The harmful effects of sittingApril 24, 2015
Current lifestyles have us sitting for the majority of our days. You sit at your desk all day at work, you sit in the car on the way home, and then sit and watch television at home. Sound familiar? Ironically, you are probably sitting while reading this blog right now. There is also a good chance you are sitting slouched forward with poor posture. For most of us, however, we find time to be active by going to the gym or keeping up with our kids. Recent studies have shown that sitting for 6-8 hours can lead to increased risks for health issues, even if you are active outside of those long hours of sitting. According to a recent study, too much sitting can increase your risk of developing cardiovascular disease, certain types of cancer, and Type II Diabetes. This does not mean your work out is going to waste, because your risk is significantly decreased compared to those who are sitting for the majority of the day. It does mean you need to get up more often throughout the day, however. Sitting for long periods of time can also lead to issues such as back pain, neck pain, and headaches. There are plenty of patients that come into the clinic everyday with an injury that was either caused or exacerbated by too much sitting with poor posture.
Why is Sitting Bad for You?
Usually when you have an injury, it is result of doing something to your body. In this case, the injury is a result of doing nothing. Your body is made for movement. Sitting is okay when you need to rest, recover, or unwind after a stressful day. Too much sitting can make your body go crazy, as it sits and waits for you to get up and move. Standing up and moving around increases blood flow, loosens up tight muscles, and improves breathing. Sitting does the opposite. Your blood flow becomes sluggish, your muscles become stiff and tight, and your breathing becomes less efficient since slouched posture creates less space for your lungs to expand. Overtime, these effects can add up.
Poor posture while sitting creates an even greater monster. When you slouch, you flatten your back and decrease the normal curves of your spine. As a result your head protrudes forward and your shoulders are rounded. This posture places increased stress on the bones, discs, and ligaments in your back. The muscles along your spine that attach to your neck and shoulder blades become longer and weaker, causing you to use different muscles to compensate. Stress can make these muscles work even harder. The muscles at the front of your chest become short and tight, only pushing your further into a slouched posture. You may experience headaches, neck or shoulder pain as a results as the muscles surrounding these joints become stiff and overworked. Sitting also lengthened and shortened leg muscles. The muscles at the front of your hip can become tight and short from being bent at the hip while sitting. Your hamstrings, the muscles behind the thigh, also become shortened since your knees are bent while sitting. Your butt muscles, or gluteus maximus become lengthened and weak from too much sitting as well. Similar to your upper body, this results in other muscles compensating and increased stress on your low back. These muscle imbalances also impact your standing posture and prevent your body from being as upright as you should be.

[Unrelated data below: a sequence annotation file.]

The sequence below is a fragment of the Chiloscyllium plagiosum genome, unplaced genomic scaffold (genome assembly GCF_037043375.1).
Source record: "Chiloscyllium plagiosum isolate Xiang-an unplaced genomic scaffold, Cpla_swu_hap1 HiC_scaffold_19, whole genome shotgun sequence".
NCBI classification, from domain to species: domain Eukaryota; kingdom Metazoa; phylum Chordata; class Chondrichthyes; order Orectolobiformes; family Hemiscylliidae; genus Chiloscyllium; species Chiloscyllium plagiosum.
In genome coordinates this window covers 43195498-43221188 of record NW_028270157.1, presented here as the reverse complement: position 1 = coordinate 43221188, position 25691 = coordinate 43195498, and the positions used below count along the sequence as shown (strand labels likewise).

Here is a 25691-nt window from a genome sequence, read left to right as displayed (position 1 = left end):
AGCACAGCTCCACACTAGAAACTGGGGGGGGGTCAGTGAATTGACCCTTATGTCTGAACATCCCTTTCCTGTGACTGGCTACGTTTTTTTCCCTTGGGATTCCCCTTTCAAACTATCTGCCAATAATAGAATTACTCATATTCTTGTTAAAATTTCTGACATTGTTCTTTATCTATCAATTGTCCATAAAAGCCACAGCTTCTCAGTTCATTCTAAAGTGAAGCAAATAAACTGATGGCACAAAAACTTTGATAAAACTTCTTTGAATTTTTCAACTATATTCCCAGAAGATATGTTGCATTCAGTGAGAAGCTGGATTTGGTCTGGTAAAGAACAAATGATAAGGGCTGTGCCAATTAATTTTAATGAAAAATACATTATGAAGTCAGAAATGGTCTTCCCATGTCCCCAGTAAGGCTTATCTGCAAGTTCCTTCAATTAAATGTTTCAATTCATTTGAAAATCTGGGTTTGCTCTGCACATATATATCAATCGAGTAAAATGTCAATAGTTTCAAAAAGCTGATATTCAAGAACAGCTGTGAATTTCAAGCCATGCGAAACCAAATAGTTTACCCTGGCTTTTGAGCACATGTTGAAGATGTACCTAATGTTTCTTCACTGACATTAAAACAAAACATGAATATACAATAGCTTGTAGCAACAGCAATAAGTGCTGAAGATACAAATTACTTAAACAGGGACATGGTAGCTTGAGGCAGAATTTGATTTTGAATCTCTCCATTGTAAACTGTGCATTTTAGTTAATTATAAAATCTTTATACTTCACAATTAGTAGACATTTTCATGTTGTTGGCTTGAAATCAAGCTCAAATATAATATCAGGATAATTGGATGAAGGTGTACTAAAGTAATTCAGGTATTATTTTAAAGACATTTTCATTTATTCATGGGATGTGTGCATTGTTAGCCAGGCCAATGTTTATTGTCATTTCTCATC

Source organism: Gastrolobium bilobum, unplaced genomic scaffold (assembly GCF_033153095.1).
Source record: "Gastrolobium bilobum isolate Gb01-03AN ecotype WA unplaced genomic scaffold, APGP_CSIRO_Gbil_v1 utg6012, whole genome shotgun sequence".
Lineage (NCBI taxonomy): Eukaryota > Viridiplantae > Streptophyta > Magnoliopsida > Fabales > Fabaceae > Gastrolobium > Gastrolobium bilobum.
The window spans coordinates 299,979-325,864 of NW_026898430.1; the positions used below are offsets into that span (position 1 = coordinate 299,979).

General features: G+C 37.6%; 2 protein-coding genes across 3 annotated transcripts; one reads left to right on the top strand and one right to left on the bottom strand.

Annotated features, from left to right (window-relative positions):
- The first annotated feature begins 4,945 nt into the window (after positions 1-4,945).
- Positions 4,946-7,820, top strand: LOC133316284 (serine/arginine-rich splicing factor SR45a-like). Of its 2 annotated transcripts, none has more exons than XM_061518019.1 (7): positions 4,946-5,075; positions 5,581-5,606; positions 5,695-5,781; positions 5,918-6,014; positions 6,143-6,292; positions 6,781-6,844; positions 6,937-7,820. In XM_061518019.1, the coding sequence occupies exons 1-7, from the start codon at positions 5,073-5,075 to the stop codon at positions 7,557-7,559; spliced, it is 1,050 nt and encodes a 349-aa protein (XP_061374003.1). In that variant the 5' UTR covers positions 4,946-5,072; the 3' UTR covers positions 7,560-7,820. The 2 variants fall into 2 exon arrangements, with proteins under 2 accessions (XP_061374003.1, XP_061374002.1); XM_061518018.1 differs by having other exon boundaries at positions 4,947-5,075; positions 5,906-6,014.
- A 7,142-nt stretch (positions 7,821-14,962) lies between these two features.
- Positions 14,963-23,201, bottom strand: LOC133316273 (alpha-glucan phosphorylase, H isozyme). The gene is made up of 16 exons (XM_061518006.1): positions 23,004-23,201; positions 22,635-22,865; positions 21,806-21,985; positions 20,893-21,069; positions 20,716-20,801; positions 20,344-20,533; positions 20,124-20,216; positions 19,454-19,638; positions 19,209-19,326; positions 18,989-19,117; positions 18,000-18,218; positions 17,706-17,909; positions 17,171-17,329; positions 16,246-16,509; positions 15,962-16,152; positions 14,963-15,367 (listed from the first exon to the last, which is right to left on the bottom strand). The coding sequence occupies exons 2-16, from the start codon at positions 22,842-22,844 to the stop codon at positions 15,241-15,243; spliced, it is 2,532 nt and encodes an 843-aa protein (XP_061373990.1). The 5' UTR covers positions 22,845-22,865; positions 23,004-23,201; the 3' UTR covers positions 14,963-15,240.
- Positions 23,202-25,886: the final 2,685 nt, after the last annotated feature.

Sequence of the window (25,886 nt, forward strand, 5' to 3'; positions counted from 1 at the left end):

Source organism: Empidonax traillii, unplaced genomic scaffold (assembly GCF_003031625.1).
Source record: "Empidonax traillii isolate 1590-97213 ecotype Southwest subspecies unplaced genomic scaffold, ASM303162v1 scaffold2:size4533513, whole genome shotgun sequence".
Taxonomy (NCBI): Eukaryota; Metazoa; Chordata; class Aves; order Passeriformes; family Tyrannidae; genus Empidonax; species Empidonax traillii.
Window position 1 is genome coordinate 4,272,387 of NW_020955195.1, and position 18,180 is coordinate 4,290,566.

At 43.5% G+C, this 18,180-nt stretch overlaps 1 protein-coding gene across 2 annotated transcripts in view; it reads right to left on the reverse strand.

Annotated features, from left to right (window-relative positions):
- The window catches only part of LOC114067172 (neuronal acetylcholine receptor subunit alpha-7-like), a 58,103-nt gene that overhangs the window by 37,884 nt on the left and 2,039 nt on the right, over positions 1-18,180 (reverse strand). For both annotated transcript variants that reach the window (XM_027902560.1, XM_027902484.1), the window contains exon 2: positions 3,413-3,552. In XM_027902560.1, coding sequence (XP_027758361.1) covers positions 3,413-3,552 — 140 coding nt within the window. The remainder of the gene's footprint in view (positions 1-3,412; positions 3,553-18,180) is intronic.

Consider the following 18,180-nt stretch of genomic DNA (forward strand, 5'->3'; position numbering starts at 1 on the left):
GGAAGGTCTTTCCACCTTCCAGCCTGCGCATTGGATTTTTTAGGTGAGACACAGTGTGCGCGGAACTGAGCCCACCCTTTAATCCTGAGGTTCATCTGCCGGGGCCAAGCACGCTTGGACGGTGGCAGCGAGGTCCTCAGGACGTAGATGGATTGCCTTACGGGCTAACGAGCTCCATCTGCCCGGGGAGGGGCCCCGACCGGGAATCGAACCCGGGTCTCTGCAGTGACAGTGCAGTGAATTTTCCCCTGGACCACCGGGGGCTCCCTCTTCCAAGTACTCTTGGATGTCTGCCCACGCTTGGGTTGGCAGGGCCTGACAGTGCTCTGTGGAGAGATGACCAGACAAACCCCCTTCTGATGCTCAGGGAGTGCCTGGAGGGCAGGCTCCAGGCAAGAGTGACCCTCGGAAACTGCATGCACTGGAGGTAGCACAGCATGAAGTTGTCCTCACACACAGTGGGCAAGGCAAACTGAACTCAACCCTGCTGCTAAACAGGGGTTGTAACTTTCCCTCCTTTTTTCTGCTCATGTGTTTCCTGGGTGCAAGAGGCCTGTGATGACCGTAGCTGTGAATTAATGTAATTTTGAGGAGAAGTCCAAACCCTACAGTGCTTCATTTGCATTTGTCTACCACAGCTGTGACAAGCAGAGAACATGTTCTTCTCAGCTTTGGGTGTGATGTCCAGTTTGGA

What Can I Do?
Fortunately, prolonged sitting has an easy solution. Get up! While sitting at work or at home, aim to stand up and walk around every 30 minutes to keep the blood and oxygen flowing.
- Set an alarm every 30-60 min to remind yourself to stand up and walk around
- Walk around and stand while talking on the phone
- Walk to a co-workers office instead of emailing them
- Be active during your lunch break and try to walk around
- Stretch every hour or so to prevent tight muscles. You can turn your head side to side, roll your shoulder backwards, squeeze your shoulder blades together, and stretch out your hips, forearms, and legs
- Stand or get up during commercial breaks while watching television
- Become a physical therapist, we are always on the move! You will sleep great at night, trust me.
Good posture can also ward off the harmful effects of sitting too long. Your sitting posture should be described as this:
- Your ears should be directly over your shoulders
- Shoulders should be down and back (not up towards your ears)
- Feet should be placed on the floor with your hips and knees at a 90 degree angle
- Your computer monitor should be directly in front of you at eye level
- Avoiding reaching for the keyboard or raising your shoulders to type. Your elbows should be at an angle slightly greater than 90 degrees when typing at a keyboard
How can Physical Therapy Help?
Your therapist can help treat your neck pain, your back pain, or any other injury from sitting too long. They can provide hands on treatment to decrease any knots that may have formed from tight muscles, and instruct you on specific stretches you can perform at your desk or at home. Your therapist can also show you how to maintain good sitting and standing posture and instruct you on specific exercises to maintain good posture. Physical therapists can provide you with modifications to your work station to decrease your pain and prevent further issues. The exercises and stretches your therapist provides will be unique to your work or home set up so you can easily perform them daily.
Since you are finished reading this blog, now is a great time to get up and walk around. Your body will thank you in the long run! For more information on physical therapy visit www.totalperformancept.com.